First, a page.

Since last year, the suspicious movement under the banner of Daesh has taken place in Eastern Afghanistan, and the Afghan officials have also propagated about this  this new group. Now, some political analysts think that the emergence of this group is a subterfuge for foreign forces to return to Afghanistan and to continue their military activities. American and British forces that were busy in the ‘night raids’ and and killing and arresting suspicious people by the name of Taliban in the past is now doing the same due to Daesh . However, this time  the new government is silent and does not criticize their actions.      

Opium Trade

Some analysts believe that  the return of British troops has connection to narcotics. 

Gordon Duff, a senior editor in Veterans Today, in one of his analysts said that the United States wants to stay in Afghanistan in order to keep its profitable heroin business in the country. In his interview with the Press TV, he said: “The only reason the United States would stay there, frankly, is to keep its multi-hundred-billion-dollar heroin business. The ‘opium’ has always been a portion of Afghanistan’s trade.

When the United States went came to  Afghanistan in 2001, Afghanistan had almost ended  every aspect of narcotics production,” Duff said. “As of last week, Afghanistan was producing 98 percent of the world’s heroin. Cultivation of opium poppies, which are processed into heroin, amounting to 209,000 hectares that causes Afghanistan to remain as the world’s largest opium producer, He added. [4]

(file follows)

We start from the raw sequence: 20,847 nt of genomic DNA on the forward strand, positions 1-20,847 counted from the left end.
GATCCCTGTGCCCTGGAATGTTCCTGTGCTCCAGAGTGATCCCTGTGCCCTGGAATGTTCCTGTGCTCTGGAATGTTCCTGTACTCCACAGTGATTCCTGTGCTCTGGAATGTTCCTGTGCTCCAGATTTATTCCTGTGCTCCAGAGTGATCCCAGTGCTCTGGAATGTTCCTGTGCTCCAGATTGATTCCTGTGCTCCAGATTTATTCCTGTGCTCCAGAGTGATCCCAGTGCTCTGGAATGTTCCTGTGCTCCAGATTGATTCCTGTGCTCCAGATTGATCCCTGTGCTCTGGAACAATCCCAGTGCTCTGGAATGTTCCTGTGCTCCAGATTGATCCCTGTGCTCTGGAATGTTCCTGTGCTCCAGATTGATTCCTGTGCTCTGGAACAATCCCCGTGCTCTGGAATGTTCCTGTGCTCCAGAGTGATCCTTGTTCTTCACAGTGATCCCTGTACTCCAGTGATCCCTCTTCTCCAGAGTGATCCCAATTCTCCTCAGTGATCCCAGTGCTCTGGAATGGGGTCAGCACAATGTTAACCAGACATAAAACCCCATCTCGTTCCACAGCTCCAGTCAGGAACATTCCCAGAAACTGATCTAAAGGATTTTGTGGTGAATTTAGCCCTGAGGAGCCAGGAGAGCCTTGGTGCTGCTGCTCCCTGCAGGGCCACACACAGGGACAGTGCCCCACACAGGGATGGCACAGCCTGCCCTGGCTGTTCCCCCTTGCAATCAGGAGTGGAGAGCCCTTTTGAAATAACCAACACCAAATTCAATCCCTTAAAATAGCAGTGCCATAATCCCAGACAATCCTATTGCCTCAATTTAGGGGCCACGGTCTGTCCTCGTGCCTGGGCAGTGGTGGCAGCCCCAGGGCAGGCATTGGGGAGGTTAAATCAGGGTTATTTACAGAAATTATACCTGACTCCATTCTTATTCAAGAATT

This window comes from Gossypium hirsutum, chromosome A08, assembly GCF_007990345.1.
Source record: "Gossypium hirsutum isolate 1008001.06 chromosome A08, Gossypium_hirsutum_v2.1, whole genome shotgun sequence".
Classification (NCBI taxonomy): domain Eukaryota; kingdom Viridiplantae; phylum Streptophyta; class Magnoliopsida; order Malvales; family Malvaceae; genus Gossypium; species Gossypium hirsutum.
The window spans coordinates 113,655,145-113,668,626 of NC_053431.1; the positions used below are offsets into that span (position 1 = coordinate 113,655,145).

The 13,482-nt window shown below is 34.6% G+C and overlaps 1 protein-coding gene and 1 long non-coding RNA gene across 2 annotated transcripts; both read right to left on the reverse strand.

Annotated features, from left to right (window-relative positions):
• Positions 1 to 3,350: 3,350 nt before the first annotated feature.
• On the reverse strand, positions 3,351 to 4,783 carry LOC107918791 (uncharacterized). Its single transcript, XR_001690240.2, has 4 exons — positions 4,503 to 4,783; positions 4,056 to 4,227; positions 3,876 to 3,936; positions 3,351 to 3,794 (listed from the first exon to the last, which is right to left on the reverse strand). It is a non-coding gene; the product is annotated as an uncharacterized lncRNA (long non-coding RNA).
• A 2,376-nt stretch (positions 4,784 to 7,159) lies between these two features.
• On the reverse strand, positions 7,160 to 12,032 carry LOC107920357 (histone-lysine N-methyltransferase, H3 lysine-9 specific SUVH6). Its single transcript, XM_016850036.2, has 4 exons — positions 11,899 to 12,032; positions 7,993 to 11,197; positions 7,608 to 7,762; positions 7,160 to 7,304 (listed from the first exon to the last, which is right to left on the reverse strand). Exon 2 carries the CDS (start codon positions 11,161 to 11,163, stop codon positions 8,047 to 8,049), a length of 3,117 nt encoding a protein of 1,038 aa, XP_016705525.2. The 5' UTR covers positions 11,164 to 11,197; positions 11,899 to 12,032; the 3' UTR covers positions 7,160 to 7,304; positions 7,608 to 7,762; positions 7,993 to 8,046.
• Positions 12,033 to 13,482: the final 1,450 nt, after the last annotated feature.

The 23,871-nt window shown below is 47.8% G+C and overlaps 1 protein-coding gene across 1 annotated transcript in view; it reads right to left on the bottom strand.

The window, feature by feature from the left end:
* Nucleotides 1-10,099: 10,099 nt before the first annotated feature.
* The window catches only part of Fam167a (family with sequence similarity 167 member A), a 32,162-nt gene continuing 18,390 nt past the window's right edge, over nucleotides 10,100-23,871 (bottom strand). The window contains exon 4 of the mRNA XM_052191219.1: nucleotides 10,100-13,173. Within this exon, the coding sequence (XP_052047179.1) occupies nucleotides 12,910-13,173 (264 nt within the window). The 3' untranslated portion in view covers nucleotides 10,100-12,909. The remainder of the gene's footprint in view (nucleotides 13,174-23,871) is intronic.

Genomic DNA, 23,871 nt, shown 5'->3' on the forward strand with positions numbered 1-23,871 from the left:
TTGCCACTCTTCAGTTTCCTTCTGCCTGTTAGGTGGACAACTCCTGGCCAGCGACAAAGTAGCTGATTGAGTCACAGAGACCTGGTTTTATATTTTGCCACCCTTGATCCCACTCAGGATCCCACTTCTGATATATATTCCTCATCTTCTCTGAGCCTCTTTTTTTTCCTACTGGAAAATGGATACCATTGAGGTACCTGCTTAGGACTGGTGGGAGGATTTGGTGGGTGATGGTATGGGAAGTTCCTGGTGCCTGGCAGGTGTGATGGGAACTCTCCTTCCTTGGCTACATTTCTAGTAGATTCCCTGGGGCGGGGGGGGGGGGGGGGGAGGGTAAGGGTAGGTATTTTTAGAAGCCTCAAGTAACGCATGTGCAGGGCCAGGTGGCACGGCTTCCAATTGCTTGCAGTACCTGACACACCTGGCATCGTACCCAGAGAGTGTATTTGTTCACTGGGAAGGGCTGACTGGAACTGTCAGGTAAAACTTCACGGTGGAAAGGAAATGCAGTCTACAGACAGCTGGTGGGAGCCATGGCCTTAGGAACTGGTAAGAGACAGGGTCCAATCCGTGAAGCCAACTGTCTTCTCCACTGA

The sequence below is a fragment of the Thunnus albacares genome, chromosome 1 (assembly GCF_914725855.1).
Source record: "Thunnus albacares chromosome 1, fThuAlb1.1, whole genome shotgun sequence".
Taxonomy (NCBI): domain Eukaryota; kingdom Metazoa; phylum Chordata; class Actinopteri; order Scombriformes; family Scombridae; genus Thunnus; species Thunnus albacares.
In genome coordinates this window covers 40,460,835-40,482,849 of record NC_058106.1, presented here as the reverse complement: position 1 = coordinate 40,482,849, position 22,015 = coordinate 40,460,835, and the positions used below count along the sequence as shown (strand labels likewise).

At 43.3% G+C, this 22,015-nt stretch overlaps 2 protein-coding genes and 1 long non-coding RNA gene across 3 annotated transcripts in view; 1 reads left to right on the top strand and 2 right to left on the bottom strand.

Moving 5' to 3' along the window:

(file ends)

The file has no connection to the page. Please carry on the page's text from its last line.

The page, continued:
Abby Martin, in his article “How Opium is Keeping US in Afghanistan: CIA’s Shady History of Drug Trafficking” wrote: “War has always been about resources and control.” [5]

He said, as reported by Global Research: “Immediately following the October 2001 invasion, opium markets were restored…By early 2002, the opium price (in dollars/kg) was almost 10 times higher than in 2000.” The writer said, back in the fifties, the CIA turnedblind eye to drug trafficking and  flew the drugs all over Southeast Asia; during the eighties, the CIA financially and logistically backed anti-communist contras (well-known as Iran-Contra) in Nicaragua who also happened to be international drug traffickers. CIA is busy with this job in Afghanistan, also, he added.